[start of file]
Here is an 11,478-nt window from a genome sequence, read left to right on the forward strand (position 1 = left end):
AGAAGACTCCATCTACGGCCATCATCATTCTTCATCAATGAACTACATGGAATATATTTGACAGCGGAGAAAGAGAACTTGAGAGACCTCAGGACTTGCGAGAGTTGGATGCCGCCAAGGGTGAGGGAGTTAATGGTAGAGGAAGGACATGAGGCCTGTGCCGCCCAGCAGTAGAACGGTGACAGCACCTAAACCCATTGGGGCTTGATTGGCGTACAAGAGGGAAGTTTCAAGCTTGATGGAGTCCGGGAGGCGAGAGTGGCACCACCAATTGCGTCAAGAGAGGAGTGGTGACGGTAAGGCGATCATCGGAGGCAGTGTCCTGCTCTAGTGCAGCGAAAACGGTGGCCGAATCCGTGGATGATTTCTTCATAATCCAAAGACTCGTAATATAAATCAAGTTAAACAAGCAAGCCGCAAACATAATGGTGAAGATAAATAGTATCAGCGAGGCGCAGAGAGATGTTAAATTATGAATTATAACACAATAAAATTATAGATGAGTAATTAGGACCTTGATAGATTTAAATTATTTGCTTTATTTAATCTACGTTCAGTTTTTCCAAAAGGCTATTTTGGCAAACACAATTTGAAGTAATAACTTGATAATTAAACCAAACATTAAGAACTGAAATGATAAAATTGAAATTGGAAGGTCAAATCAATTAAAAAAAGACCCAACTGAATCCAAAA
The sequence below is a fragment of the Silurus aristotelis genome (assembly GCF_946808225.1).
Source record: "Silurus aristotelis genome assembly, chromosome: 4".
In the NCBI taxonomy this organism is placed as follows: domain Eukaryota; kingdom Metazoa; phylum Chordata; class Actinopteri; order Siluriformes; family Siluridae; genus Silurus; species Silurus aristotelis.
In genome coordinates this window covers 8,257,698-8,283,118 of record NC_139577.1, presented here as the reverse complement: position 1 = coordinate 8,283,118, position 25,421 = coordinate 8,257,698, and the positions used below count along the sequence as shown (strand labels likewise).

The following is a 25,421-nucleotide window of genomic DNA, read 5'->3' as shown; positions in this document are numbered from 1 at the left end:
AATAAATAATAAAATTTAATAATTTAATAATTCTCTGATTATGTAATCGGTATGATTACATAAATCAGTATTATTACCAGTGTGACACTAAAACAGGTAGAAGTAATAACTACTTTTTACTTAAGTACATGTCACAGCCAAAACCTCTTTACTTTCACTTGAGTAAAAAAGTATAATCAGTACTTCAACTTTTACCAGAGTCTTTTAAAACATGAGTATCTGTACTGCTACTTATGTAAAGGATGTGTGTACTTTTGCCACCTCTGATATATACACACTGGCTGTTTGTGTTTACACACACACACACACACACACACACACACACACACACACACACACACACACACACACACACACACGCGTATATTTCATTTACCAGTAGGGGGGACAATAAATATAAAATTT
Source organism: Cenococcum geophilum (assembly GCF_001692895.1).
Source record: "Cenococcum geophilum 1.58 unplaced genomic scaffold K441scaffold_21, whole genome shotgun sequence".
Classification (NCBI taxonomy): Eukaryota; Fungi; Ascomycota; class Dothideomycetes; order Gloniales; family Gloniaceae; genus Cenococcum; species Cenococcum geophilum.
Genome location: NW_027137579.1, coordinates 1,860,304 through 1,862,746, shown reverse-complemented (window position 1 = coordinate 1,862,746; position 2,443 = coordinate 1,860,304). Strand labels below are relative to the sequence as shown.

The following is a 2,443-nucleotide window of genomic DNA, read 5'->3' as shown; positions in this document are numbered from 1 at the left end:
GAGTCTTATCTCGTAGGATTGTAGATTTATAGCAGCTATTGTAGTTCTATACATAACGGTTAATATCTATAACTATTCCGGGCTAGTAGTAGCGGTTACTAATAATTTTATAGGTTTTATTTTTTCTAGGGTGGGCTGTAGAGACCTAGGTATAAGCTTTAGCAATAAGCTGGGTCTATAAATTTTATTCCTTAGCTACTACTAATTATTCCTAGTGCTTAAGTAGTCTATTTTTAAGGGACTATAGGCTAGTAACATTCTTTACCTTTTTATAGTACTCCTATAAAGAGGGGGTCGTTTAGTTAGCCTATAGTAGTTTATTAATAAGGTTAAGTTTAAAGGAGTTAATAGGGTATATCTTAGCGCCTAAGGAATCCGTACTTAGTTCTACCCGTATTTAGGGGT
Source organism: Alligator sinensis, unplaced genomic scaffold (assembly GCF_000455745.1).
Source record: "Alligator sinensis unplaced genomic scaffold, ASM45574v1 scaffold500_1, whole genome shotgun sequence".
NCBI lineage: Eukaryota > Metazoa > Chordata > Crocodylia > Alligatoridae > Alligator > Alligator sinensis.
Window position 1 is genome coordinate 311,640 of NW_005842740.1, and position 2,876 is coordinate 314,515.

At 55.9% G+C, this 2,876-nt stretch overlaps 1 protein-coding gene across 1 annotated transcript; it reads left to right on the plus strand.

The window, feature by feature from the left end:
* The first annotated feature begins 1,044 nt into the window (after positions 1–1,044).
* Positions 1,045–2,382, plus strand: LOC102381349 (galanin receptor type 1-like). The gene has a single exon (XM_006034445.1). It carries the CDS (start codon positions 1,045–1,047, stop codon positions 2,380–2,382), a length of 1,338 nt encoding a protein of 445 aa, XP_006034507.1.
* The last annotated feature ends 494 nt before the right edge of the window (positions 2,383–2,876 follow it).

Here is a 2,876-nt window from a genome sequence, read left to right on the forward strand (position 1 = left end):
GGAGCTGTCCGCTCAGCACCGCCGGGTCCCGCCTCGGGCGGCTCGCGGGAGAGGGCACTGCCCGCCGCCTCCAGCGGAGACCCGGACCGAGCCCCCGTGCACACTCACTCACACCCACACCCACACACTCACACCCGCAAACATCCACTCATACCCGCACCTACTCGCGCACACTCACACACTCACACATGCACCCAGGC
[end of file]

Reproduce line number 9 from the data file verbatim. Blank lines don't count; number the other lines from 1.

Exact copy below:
Source organism: Cenococcum geophilum (assembly GCF_001692895.1).